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Trunk biomechanics and its association with hip and knee kinematics in patients with and without patellofemoral pain.
Man Ther 2015; 20(1):189-93MT

Abstract

Patellofemoral pain (PFP) is a common lower extremity condition observed in sports clinics. Recently, it has been suggested that trunk motion could affect hip and knee biomechanics in the frontal plane. Thus, the purpose of the study was compare trunk kinematics, strength and muscle activation between people with PFP and healthy participants. In addition, the associations among trunk biomechanics, hip and knee kinematics were analysed. Thirty people with PFP and thirty pain-free individuals participated. The peak ipsilateral trunk lean, hip adduction, and knee abduction were evaluated with an electromagnetic tracking system, and the surface electromyographic signals of the iliocostalis and external oblique muscle were recorded during single-leg squats. Trunk extension and trunk flexion with rotation isometric strength and side bridge tests were quantified using a handheld dynamometer. Compared with the control group, the PFP group demonstrated increased ipsilateral trunk lean, hip adduction and knee abduction (p = 0.02-0.04) during single-leg squat accompanied with decreased trunk isometric strength (p = < 0.001-0.009). There was no between-group difference in trunk muscle activation. Only in the control group, ipsilateral trunk lean was significantly correlated with hip adduction (r = -0.66) and knee abduction (r = 0.49); also, the side bridge test correlated with knee abduction (r = -0.51). Differences in trunk, hip and knee biomechanics were found in people with PFP. No relationship among trunk, hip and knee biomechanics was found in the PFP group, suggesting that people with PFP show different movement patterns compared to the control group.

Authors+Show Affiliations

Department of Physical Therapy, Federal University of São Carlos, São Carlos, SP, Brazil. Electronic address: helissa2000@yahoo.com.br.Department of Electrical Engineering, University of São Paulo, São Carlos, SP, Brazil.Department of Physical Therapy, Federal University of São Carlos, São Carlos, SP, Brazil.

Pub Type(s)

Journal Article
Research Support, Non-U.S. Gov't

Language

eng

PubMed ID

25261089

Citation

Nakagawa, Theresa Helissa, et al. "Trunk Biomechanics and Its Association With Hip and Knee Kinematics in Patients With and Without Patellofemoral Pain." Manual Therapy, vol. 20, no. 1, 2015, pp. 189-93.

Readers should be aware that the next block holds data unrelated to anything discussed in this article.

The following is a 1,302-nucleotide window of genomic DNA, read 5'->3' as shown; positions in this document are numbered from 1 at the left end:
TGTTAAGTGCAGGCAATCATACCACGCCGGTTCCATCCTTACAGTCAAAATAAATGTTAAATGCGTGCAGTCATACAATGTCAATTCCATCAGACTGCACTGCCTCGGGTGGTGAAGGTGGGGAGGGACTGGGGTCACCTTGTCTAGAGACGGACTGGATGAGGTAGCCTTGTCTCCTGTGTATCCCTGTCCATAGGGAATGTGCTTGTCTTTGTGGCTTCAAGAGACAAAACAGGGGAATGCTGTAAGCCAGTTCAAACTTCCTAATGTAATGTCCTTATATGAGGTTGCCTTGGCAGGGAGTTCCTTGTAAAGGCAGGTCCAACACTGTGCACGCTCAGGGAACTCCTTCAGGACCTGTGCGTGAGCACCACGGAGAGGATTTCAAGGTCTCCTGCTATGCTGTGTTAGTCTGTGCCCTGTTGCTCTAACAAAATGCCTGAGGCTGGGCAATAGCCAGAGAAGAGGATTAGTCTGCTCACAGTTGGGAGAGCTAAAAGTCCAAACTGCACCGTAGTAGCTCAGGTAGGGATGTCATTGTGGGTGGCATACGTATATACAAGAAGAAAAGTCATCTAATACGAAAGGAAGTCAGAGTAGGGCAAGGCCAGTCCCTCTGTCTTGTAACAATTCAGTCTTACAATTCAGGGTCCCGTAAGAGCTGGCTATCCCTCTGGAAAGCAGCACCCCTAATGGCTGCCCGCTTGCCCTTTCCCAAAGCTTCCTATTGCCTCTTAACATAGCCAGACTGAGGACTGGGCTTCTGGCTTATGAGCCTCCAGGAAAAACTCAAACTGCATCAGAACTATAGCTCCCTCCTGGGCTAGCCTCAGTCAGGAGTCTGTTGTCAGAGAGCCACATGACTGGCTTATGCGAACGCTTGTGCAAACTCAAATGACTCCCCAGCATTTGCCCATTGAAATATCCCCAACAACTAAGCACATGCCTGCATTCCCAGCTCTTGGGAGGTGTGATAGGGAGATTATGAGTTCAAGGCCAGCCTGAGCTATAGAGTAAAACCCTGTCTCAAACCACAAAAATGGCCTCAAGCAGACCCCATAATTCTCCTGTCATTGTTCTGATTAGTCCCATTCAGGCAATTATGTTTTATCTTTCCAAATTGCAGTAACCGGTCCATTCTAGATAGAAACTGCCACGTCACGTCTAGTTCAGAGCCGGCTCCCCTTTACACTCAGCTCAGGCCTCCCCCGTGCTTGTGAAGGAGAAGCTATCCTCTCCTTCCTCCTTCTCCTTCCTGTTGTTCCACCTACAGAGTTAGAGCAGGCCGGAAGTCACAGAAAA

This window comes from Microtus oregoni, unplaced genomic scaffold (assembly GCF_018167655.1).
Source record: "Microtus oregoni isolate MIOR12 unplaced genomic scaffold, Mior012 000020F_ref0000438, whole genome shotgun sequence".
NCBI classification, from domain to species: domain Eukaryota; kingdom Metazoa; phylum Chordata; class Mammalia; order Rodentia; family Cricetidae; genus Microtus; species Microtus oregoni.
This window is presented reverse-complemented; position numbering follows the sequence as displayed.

Nakagawa TH, Maciel CD, Serrão FV. Trunk biomechanics and its association with hip and knee kinematics in patients with and without patellofemoral pain. Man Ther. 2015;20(1):189-93.
Nakagawa, T. H., Maciel, C. D., & Serrão, F. V. (2015). Trunk biomechanics and its association with hip and knee kinematics in patients with and without patellofemoral pain. Manual Therapy, 20(1), pp. 189-93. doi:10.1016/j.math.2014.08.013.
Nakagawa TH, Maciel CD, Serrão FV. Trunk Biomechanics and Its Association With Hip and Knee Kinematics in Patients With and Without Patellofemoral Pain. Man Ther. 2015;20(1):189-93. PubMed PMID: 25261089.
* Article titles in AMA citation format should be in sentence-case
TY - JOUR T1 - Trunk biomechanics and its association with hip and knee kinematics in patients with and without patellofemoral pain. AU - Nakagawa,Theresa Helissa, AU - Maciel,Carlos Dias, AU - Serrão,Fábio Viadanna, Y1 - 2014/09/09/ PY - 2014/01/20/received PY - 2014/08/25/revised PY - 2014/08/28/accepted PY - 2014/9/28/entrez PY - 2014/9/28/pubmed PY - 2016/11/10/medline KW - Electromyography KW - Hip joint KW - Muscle strength KW - Patella SP - 189 EP - 93 JF - Manual therapy JO - Man Ther VL - 20 IS - 1 N2 - Patellofemoral pain (PFP) is a common lower extremity condition observed in sports clinics. Recently, it has been suggested that trunk motion could affect hip and knee biomechanics in the frontal plane. Thus, the purpose of the study was compare trunk kinematics, strength and muscle activation between people with PFP and healthy participants. In addition, the associations among trunk biomechanics, hip and knee kinematics were analysed. Thirty people with PFP and thirty pain-free individuals participated. The peak ipsilateral trunk lean, hip adduction, and knee abduction were evaluated with an electromagnetic tracking system, and the surface electromyographic signals of the iliocostalis and external oblique muscle were recorded during single-leg squats. Trunk extension and trunk flexion with rotation isometric strength and side bridge tests were quantified using a handheld dynamometer. Compared with the control group, the PFP group demonstrated increased ipsilateral trunk lean, hip adduction and knee abduction (p = 0.02-0.04) during single-leg squat accompanied with decreased trunk isometric strength (p = < 0.001-0.009). There was no between-group difference in trunk muscle activation. Only in the control group, ipsilateral trunk lean was significantly correlated with hip adduction (r = -0.66) and knee abduction (r = 0.49); also, the side bridge test correlated with knee abduction (r = -0.51). Differences in trunk, hip and knee biomechanics were found in people with PFP. No relationship among trunk, hip and knee biomechanics was found in the PFP group, suggesting that people with PFP show different movement patterns compared to the control group. SN - 1532-2769 UR - https://www.unboundmedicine.com/medline/citation/25261089/Trunk_biomechanics_and_its_association_with_hip_and_knee_kinematics_in_patients_with_and_without_patellofemoral_pain_ L2 - https://linkinghub.elsevier.com/retrieve/pii/S1356-689X(14)00179-9 DB - PRIME DP - Unbound Medicine ER -